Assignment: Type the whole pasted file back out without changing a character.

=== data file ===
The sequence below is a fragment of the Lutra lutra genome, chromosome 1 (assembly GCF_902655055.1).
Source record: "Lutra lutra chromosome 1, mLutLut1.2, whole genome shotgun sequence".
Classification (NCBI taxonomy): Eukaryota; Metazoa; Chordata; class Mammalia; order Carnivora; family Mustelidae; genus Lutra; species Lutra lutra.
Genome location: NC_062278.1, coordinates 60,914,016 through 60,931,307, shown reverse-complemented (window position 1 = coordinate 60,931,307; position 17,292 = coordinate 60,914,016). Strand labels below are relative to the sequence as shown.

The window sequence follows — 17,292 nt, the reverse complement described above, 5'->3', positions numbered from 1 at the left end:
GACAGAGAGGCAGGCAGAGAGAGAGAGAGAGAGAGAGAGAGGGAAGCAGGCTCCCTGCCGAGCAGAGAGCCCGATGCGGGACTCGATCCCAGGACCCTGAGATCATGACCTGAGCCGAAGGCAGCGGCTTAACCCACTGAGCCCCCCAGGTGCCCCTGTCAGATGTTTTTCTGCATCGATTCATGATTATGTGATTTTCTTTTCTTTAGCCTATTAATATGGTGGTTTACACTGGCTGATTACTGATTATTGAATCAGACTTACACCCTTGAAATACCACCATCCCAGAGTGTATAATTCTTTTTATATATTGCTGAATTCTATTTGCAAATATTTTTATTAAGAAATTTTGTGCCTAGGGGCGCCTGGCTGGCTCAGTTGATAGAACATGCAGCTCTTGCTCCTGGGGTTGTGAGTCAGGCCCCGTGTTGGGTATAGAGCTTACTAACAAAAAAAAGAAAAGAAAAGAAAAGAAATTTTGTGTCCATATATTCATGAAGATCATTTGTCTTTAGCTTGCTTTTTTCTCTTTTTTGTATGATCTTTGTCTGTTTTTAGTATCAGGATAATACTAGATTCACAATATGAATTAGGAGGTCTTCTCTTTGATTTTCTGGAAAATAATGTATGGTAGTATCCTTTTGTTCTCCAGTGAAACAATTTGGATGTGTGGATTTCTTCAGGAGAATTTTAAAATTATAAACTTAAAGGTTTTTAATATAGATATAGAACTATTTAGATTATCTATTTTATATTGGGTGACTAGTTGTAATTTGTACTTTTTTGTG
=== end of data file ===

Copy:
The sequence below is a fragment of the Lutra lutra genome, chromosome 1 (assembly GCF_902655055.1).
Source record: "Lutra lutra chromosome 1, mLutLut1.2, whole genome shotgun sequence".
Classification (NCBI taxonomy): Eukaryota; Metazoa; Chordata; class Mammalia; order Carnivora; family Mustelidae; genus Lutra; species Lutra lutra.
Genome location: NC_062278.1, coordinates 60,914,016 through 60,931,307, shown reverse-complemented (window position 1 = coordinate 60,931,307; position 17,292 = coordinate 60,914,016). Strand labels below are relative to the sequence as shown.

The window sequence follows — 17,292 nt, the reverse complement described above, 5'->3', positions numbered from 1 at the left end:
GACAGAGAGGCAGGCAGAGAGAGAGAGAGAGAGAGAGAGAGGGAAGCAGGCTCCCTGCCGAGCAGAGAGCCCGATGCGGGACTCGATCCCAGGACCCTGAGATCATGACCTGAGCCGAAGGCAGCGGCTTAACCCACTGAGCCCCCCAGGTGCCCCTGTCAGATGTTTTTCTGCATCGATTCATGATTATGTGATTTTCTTTTCTTTAGCCTATTAATATGGTGGTTTACACTGGCTGATTACTGATTATTGAATCAGACTTACACCCTTGAAATACCACCATCCCAGAGTGTATAATTCTTTTTATATATTGCTGAATTCTATTTGCAAATATTTTTATTAAGAAATTTTGTGCCTAGGGGCGCCTGGCTGGCTCAGTTGATAGAACATGCAGCTCTTGCTCCTGGGGTTGTGAGTCAGGCCCCGTGTTGGGTATAGAGCTTACTAACAAAAAAAAGAAAAGAAAAGAAAAGAAATTTTGTGTCCATATATTCATGAAGATCATTTGTCTTTAGCTTGCTTTTTTCTCTTTTTTGTATGATCTTTGTCTGTTTTTAGTATCAGGATAATACTAGATTCACAATATGAATTAGGAGGTCTTCTCTTTGATTTTCTGGAAAATAATGTATGGTAGTATCCTTTTGTTCTCCAGTGAAACAATTTGGATGTGTGGATTTCTTCAGGAGAATTTTAAAATTATAAACTTAAAGGTTTTTAATATAGATATAGAACTATTTAGATTATCTATTTTATATTGGGTGACTAGTTGTAATTTGTACTTTTTTGTG